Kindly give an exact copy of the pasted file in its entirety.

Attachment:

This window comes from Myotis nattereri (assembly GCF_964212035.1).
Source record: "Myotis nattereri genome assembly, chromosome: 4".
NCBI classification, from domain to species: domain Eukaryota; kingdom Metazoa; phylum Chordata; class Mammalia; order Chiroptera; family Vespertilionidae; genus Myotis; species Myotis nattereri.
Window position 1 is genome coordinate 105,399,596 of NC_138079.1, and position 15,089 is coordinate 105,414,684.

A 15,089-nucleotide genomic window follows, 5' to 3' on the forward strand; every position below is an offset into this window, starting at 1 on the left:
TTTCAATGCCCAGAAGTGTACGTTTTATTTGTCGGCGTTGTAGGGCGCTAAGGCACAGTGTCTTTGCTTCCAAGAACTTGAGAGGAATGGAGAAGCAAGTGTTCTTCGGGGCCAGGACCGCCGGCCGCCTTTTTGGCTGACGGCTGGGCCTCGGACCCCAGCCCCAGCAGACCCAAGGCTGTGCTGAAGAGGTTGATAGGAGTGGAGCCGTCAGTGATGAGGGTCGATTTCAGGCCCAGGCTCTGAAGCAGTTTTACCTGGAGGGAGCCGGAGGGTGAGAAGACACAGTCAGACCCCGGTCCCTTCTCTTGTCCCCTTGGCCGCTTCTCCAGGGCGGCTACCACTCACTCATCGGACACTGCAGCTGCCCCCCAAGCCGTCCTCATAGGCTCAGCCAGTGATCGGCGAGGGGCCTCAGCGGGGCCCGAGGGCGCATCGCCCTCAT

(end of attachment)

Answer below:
This window comes from Myotis nattereri (assembly GCF_964212035.1).
Source record: "Myotis nattereri genome assembly, chromosome: 4".
NCBI classification, from domain to species: domain Eukaryota; kingdom Metazoa; phylum Chordata; class Mammalia; order Chiroptera; family Vespertilionidae; genus Myotis; species Myotis nattereri.
Window position 1 is genome coordinate 105,399,596 of NC_138079.1, and position 15,089 is coordinate 105,414,684.

A 15,089-nucleotide genomic window follows, 5' to 3' on the forward strand; every position below is an offset into this window, starting at 1 on the left:
TTTCAATGCCCAGAAGTGTACGTTTTATTTGTCGGCGTTGTAGGGCGCTAAGGCACAGTGTCTTTGCTTCCAAGAACTTGAGAGGAATGGAGAAGCAAGTGTTCTTCGGGGCCAGGACCGCCGGCCGCCTTTTTGGCTGACGGCTGGGCCTCGGACCCCAGCCCCAGCAGACCCAAGGCTGTGCTGAAGAGGTTGATAGGAGTGGAGCCGTCAGTGATGAGGGTCGATTTCAGGCCCAGGCTCTGAAGCAGTTTTACCTGGAGGGAGCCGGAGGGTGAGAAGACACAGTCAGACCCCGGTCCCTTCTCTTGTCCCCTTGGCCGCTTCTCCAGGGCGGCTACCACTCACTCATCGGACACTGCAGCTGCCCCCCAAGCCGTCCTCATAGGCTCAGCCAGTGATCGGCGAGGGGCCTCAGCGGGGCCCGAGGGCGCATCGCCCTCAT